Daniel Franklin says: “Japan’s biggest battery for storage has been produced – for excessive solar and wind power. (There’s an article on this in the ‘Asia’ section).”
Daniel Franklin says: “Represents Chinese Politics – ever more muscle.”
Daniel Franklin says: “The illustration of the Pied Piper depicts the story where the rats are being eradicated from the Island of St Georgia. 20th Century Whalers set up bases on the Island and escaped rats caused chaos to it’s ecosystem. (‘Science’ section).”
Daniel Franklin says: “This part of the illustration relates to the drone illustration with regards to the FSA. Both the little boy with the plane and the helicopter are from the illustration that accompanies the piece on drones (on page 60 of the magazine).”
Daniel Franklin says: “Where might you find the financial crisis? EURO – FED RESERVE & CHINA. (Finance Section).”
Daniel Franklin says: “There’s an article in the Chinese Section that reports on the growing fussiness of Chinese consumers. This image illustrates that article.”
Daniel Franklin says: “This illustrates an article on pollution that relates to the Paris, December meeting.
Daniel Franklin says: “This illustrates an article that reports on the ceasing of production with the LandRover Defender.”
There you have it, straight from the horse’s mouth.
Now if you will excuse me, I have to talk to somebody who told me there’s a great bargain to be had on the purchase of a bridge in New York!
Please read Dr. Eowyn’s article on the same subject:
Rothschild-owned The Economist’s 2015 cover full of unsettling symbols
Washington Times: The Boy Scouts of America has put out approved activities for its members, and water gun fights are strictly prohibited.
A blog for the organization’s leaders said May 6 that pointing simulated firearms at people is not allowed.
“Why the rule? A Scouter once told me this explanation I liked quite a bit: A Scout is kind. What part of pointing a firearm [simulated or otherwise] at someone is kind?” said Bryan Wendell on the scouting website.
The rule is clarified in the Boy Scouts of America National Shooting Manual, which says “For water balloons, use small, biodegradable balloons, and fill them no larger than a ping pong ball. […] Water guns and rubber band guns must only be used to shoot at targets, and eye protection must be worn.”
Negative feedback flowed into the comments section of the blog. “This makes BSA look ridiculous and has little if any impact on safety,” said Gary Holeiwnski.
“Sometimes I just have to laugh out loud at how idiotic some things in our society have become. We can’t squirt each other with water guns because it is a ‘simulated’ gun. I can’t believe BSA is so worried about the PC police that it has a policy like this,” added commenter Gary USMC.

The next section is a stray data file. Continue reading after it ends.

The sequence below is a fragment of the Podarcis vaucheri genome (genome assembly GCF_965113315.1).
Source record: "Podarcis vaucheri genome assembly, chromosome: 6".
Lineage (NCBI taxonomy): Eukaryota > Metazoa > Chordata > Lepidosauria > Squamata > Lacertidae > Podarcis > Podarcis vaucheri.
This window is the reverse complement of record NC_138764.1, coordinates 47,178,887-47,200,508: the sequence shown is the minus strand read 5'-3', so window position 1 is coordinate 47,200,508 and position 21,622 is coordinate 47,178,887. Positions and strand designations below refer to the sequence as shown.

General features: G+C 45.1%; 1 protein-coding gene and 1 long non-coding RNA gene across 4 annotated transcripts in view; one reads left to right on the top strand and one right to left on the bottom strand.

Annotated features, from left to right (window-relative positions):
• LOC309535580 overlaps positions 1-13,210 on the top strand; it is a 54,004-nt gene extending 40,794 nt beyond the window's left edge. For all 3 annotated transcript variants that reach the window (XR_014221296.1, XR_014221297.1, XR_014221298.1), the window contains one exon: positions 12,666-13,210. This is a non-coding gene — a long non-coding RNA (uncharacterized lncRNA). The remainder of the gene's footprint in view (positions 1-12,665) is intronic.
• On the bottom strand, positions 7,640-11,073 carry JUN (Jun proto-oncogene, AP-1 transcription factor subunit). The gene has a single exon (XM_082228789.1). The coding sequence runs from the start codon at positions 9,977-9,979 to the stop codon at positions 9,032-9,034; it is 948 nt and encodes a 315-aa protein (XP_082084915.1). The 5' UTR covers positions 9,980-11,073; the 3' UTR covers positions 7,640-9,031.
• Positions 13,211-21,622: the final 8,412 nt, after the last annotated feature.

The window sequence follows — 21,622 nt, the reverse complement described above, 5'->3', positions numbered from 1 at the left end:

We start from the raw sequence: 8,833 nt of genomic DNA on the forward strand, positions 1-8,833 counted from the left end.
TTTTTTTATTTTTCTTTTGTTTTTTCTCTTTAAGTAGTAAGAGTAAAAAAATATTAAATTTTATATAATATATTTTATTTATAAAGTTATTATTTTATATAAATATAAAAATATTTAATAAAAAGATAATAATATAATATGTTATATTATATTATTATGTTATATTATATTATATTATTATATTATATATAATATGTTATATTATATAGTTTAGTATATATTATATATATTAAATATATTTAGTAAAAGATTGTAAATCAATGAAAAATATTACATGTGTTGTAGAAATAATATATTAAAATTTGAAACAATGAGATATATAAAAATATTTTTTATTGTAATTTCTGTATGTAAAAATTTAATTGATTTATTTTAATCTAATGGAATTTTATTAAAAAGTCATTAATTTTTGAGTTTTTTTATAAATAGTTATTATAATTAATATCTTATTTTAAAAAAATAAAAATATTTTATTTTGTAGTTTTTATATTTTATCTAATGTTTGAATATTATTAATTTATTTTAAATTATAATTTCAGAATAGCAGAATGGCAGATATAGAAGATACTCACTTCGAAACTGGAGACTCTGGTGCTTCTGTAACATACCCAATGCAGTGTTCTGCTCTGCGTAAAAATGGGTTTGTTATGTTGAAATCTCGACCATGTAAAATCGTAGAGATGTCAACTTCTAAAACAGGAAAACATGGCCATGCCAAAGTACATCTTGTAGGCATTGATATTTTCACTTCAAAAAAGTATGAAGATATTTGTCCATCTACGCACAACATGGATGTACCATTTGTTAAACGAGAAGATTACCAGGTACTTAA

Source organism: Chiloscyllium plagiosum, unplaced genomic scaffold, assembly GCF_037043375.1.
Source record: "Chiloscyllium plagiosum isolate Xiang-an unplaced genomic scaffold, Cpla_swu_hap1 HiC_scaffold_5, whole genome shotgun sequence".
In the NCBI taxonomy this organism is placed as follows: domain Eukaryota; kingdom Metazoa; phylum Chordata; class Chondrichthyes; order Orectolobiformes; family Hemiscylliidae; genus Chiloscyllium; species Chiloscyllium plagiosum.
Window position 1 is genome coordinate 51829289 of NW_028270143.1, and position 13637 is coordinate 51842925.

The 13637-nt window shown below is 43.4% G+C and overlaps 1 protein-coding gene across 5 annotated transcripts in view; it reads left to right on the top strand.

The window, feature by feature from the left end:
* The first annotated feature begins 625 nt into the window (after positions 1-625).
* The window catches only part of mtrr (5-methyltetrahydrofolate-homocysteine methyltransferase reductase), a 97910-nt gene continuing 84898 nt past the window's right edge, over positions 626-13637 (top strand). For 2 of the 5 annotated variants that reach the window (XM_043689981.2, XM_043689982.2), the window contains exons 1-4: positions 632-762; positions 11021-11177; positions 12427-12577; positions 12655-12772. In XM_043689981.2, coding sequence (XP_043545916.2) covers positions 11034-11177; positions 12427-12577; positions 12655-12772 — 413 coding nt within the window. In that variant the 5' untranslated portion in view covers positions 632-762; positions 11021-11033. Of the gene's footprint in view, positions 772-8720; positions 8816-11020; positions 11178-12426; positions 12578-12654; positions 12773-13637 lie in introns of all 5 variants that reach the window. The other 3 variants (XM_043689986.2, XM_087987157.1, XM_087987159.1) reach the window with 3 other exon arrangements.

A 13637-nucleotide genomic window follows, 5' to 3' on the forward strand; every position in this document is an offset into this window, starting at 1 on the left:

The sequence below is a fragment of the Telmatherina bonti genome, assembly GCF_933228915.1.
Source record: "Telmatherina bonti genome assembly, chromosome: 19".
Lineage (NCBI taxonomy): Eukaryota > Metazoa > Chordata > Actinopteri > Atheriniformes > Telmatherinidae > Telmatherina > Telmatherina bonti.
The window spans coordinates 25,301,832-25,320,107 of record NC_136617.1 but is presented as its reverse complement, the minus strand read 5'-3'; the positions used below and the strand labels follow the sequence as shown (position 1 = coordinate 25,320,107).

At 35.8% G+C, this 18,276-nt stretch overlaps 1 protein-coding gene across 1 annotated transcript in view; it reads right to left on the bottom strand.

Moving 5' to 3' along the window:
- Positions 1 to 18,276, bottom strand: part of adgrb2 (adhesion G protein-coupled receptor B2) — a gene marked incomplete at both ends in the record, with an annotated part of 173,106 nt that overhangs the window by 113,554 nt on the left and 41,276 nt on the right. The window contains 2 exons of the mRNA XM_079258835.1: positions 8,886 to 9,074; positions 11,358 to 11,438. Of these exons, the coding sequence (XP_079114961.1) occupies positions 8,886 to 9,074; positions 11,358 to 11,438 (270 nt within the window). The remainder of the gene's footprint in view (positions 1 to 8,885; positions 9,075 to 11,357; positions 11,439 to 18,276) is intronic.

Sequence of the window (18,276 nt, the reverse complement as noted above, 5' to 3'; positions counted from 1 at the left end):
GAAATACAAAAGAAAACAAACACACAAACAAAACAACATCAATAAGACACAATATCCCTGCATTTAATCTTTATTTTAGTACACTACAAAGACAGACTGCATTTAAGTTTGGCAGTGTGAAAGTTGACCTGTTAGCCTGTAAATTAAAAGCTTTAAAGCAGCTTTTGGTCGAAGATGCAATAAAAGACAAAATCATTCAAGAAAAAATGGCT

“Yes, let’s carry every policy to the absurd extreme. That will certainly help scouts shed that geeky image,” added another commenter.
The Boy Scouts of America National Shooting Manual guidelines are to be followed by anyone involved with Cub Scouting, Boy Scouting, Venturing, Sea Scouting, or shooting sports committees, the document adds.
Every day my email is full of this crap.
“Well I’m mad as hell! And I’m not going to take it anymore!”
He who dwells in the secret place of the Most High Shall abide under the shadow of the Almighty.
I will say of the LORD, “He is my refuge and my fortress; My God, in Him I will trust.”
Surely He shall deliver you from the snare of the fowler And from the perilous pestilence.
He shall cover you with His feathers, And under His wings you shall take refuge; His truth shall be your shield and buckler.
You shall not be afraid of the terror by night, Nor of the arrow that flies by day,
Nor of the pestilence that walks in darkness, Nor of the destruction that lays waste at noonday.
A thousand may fall at your side, And ten thousand at your right hand; But it shall not come near you.
Only with your eyes shall you look, And see the reward of the wicked.
Because you have made the LORD, who is my refuge, Even the Most High, your dwelling place,
No evil shall befall you, Nor shall any plague come near your dwelling;
For He shall give His angels charge over you, To keep you in all your ways.
In their hands they shall bear you up, Lest you dash your foot against a stone.
You shall tread upon the lion and the cobra, The young lion and the serpent you shall trample underfoot.